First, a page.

X-NET Table of Contents %%%%%%%%%%%%%%%%%%%%%%%%%%%%%%%%%%%%%%%%%%%%%%%%%%%%%%%%%%%%%%%%%%%%%%%%% %% X-Net Information Systems %% %%%%%%%%%%%%%%%%%%%%%%%%%%%%%%%%%%%%%%%%%%%%%%%%%%%%%%%%%%%%%%%%%%%%%%%%% --==> Public Internet Connectivity Today <==-- - LIVE Internet - Over 6,000 Newsgroups - Telnet/FTP - Worldwide E-Mail - Gopher/Archie - Internet Relay Chat (IRC) - SLIP/PPP - NCSA Mosaic A system dedicated to the Amiga, IBM and Unix user. System Admins ------------- Naperville : (708) 983-6435 V.32bis Brian Vargyas NEW Hoffman Estates : (708) 882-1101 V.32bis Brian Clark Voice / Fax : (708) 983-6064 Arthur Zards Internet :
In Closing Table of Contents %%%%%%%%%%%%%%%%%%%%%%%%%%%%%%%%%%%%%%%%%%%%%%%%%%%%%%%%%%%%%%%%%%%%%%%%%%% %% _ _ __ ___ _ %% %% /\\ |\\ /| || // \ /\\ %% %% / \\ | \\ /|| ||(< __ / \\ %% %% /--- \\| \/ || || \\_||/--- \\ %% %% /______________________________\\ %% %% / \\ %% %% Amiga Report International Online Magazine %% %% July 29, 1994 ~ Issue No. 2.23 %% %% Copyright 1994 SkyNet Publications %% %% All Rights Reserved %% %%%%%%%%%%%%%%%%%%%%%%%%%%%%%%%%%%%%%%%%%%%%%%%%%%%%%%%%%%%%%%%%%%%%%%%%%%% Views, Opinions and Articles presented herein are not necessarily those of the editors and staff of Amiga Report International Online Magazine or of STR Publications. Permission to reprint articles is hereby granted, unless otherwise noted. Reprints must, without exception, include the name of the publication, date, issue number and the author's name. Amiga Report and/or portions therein may not be edited in any way without prior written per- mission. However, translation into a language other than English is accept- ble, provided the original meaning is not altered. Amiga Report may be dis- tributed on privately owned not-for-profit bulletin board systems (fees to cover cost of operation are acceptable), and major online services such as (but not limited to) Delphi and Portal. Distribution on public domain disks is acceptable provided proceeds are only to cover the cost of the disk (e.g. no more than $5 US). Distribution on for-profit magazine cover disks requires written permission from the editor or publisher. Amiga Report is a not-for-profit publication. Amiga Report, at the time of pub- ication, is believed reasonably accurate. Amiga Report, its staff and con- ributors are not and cannot be held responsible for the use or misuse of information contained herein or the results obtained there from. Amiga Report is not affiliated with Commodore-Amiga, Inc., Commodore Business Machines, Ltd., or any other Amiga publication in any way. All items quoted in whole or in part are done so under the Fair Use Provision of the Copy- right Laws of the United States Penal Code. Any Electronic Mail sent to the editors may be reprinted, in whole or in part, without any previous permission of the author, unless said electronic mail specifically requests not to be reprinted. %%%%%%%%%%%%%%%%%%%%%%%%%%%%%%%%%%%%%%%%%%%%%%%%%%%%%%%%%%%%%%%%%%%%%%%%%%%%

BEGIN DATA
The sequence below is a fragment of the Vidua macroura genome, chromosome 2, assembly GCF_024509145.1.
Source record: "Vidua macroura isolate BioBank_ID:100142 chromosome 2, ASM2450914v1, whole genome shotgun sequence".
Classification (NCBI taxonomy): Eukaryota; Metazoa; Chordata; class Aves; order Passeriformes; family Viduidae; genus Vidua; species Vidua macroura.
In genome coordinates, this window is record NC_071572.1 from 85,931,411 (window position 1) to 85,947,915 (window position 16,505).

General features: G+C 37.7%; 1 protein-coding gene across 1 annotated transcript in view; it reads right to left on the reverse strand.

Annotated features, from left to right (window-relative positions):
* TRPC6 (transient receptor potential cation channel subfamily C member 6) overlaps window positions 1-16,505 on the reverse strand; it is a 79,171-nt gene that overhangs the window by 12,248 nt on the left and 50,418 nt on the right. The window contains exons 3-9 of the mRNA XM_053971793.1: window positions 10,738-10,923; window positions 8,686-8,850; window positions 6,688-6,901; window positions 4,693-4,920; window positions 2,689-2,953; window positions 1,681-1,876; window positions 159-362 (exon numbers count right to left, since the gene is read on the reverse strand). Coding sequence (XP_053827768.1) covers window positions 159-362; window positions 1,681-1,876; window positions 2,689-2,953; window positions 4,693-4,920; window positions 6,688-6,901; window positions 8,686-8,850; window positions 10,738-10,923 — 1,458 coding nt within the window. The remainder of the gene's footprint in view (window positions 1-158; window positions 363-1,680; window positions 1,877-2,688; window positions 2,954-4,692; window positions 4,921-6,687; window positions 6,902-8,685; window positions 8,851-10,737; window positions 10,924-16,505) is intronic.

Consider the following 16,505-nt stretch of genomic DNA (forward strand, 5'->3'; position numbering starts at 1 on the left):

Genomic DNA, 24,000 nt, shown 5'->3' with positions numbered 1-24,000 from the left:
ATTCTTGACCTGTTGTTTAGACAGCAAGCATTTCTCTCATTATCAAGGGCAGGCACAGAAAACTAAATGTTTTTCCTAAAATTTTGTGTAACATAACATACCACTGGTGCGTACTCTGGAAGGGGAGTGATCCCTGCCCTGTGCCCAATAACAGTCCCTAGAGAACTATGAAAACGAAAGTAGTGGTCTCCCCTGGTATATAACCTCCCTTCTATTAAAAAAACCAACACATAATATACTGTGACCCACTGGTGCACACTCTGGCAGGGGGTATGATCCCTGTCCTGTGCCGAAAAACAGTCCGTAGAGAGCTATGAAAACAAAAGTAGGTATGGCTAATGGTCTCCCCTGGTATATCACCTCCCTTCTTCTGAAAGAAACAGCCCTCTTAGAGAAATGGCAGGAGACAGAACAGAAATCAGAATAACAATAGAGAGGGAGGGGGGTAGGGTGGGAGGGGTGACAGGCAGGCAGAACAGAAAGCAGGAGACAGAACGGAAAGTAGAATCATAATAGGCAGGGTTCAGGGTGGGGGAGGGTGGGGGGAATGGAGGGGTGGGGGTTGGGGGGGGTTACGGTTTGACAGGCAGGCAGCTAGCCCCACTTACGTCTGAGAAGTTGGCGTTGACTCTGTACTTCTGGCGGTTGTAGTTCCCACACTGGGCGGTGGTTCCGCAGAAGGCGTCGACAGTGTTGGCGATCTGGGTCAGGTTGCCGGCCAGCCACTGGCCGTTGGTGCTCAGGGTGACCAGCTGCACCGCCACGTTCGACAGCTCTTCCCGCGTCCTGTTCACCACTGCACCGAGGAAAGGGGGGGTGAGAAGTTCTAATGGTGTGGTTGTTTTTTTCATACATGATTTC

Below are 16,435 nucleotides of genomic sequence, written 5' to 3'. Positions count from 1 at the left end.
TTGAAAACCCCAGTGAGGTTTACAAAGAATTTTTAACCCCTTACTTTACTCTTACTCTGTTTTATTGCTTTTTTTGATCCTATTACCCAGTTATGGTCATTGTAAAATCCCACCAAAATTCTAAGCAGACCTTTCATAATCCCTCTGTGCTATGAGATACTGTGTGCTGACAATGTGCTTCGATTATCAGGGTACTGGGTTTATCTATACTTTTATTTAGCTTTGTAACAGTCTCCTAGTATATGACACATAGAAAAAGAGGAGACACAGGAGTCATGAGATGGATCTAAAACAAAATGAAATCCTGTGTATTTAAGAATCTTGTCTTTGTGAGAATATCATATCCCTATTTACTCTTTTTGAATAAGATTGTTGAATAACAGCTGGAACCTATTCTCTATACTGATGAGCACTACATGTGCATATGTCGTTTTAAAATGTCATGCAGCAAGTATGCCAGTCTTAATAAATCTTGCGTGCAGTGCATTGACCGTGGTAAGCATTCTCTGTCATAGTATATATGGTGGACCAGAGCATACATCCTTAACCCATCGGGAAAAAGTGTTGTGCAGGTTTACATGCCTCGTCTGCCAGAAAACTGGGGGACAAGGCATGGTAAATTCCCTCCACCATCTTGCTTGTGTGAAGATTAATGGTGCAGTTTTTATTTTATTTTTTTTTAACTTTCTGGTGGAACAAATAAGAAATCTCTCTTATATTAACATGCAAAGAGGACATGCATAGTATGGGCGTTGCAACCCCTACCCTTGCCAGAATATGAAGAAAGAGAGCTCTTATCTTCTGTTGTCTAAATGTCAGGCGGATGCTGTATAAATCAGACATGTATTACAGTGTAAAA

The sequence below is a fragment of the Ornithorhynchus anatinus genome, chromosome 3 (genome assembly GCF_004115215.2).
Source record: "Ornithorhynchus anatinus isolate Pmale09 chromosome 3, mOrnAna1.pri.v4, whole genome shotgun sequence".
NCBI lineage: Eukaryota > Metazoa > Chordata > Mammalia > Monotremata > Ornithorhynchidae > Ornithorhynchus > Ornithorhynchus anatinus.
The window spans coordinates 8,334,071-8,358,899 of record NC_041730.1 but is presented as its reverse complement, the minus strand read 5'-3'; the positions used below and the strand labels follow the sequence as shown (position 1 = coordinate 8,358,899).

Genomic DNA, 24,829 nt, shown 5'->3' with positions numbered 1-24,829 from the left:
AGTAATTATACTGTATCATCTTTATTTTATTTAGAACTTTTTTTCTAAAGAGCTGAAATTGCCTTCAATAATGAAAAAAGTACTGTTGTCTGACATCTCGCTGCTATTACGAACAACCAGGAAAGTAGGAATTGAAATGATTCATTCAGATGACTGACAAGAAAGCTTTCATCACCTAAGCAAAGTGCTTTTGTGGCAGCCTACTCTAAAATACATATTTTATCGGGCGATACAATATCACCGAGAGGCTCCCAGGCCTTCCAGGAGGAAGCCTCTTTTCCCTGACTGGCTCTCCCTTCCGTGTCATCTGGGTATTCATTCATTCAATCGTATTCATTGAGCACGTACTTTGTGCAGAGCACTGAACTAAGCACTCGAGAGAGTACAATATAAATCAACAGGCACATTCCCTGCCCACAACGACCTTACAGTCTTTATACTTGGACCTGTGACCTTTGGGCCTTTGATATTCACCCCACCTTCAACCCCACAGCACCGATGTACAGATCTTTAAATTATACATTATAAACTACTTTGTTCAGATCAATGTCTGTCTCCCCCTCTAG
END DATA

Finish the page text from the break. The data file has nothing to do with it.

Columns and Features Table of Contents From the Editor's Desk Saying it like it is! Amiga News News and Announcements Reader Mail The lines buzz hotly... compt.sys.amiga A chat with Duncan Fraser Famous Amiga Uses The unexpected life of the Amiga Canon's BJ-600 Quality printing at a good price Amiga in Europe An overview of the Amiga in Europe Emulation Rambler The A64 Package V3.0 Retina Z-III Review The conclusion AR Contest Can't win if you don't play. SX-1 Review The CD32 expansion from Paravision AR Coverdisk info! All right! AR CoverDisk #2
About Amiga Report Table of Contents For Starters Where to get AMIGA REPORT AR Staff The Editors In Closing Copyright Information
The Editors Feel free to contact any of the editors! Robert Niles The Editor-in-chief Jason Compton The Assistant Editor Jesper Juul The European Editor David Tiberio Contributing Editor
Commercial Online Services Table of Contents Delphi Getting better all the time! Portal A great place for Amiga users... InterNet Subscribe to the AR Mailing List X-NET An Internet site for everyone!
Files Available for FTP Table of Contents DMODP v3.2a D.A.S. Module Player JukeBox v2.0 Plays audio CDROMS TrapPrefs v0.91 (beta) FUW TrapDoor DFA(ddress) v2.1 Address(book) Tool Deft II v1.0 Util to replace icon default tool ~~~~~~~~~~~~~~~~~~~~~~~~~~~~~~~~~~~~~~~~~~~~~~~~~~~~~~~~~~~~~~~~~~~~~~~~~ The most downloaded files from during the week until 24-Jul-94 Most popular file on top. File Dir Size Description ------------------- --- ---- ----------- term-4.0-030.lha comm/term 407K+Term 4.0 Distribution term-4.0-Extras.lha comm/term 200K+Term 4.0 Distribution term-4.0-Doc.lha comm/term 168K+Term 4.0 Distribution term-4.0-Libs.lha comm/term 129K+Term 4.0 Distribution term-4.0-Roadmap.txt comm/term 23K+Term 4.0 Distribution term-4.0-Main.lha comm/term 408K+Term 4.0 Distribution term-4.0-Locale.lha comm/term 37K+Term 4.0 Distribution MagicWB20d.lha biz/demo 263K+The definitive WB-Enhancer! term-4.0-PS.lha comm/term 204K+Term 4.0 Distribution term-4.0-DVI.lha comm/term 167K+Term 4.0 Distribution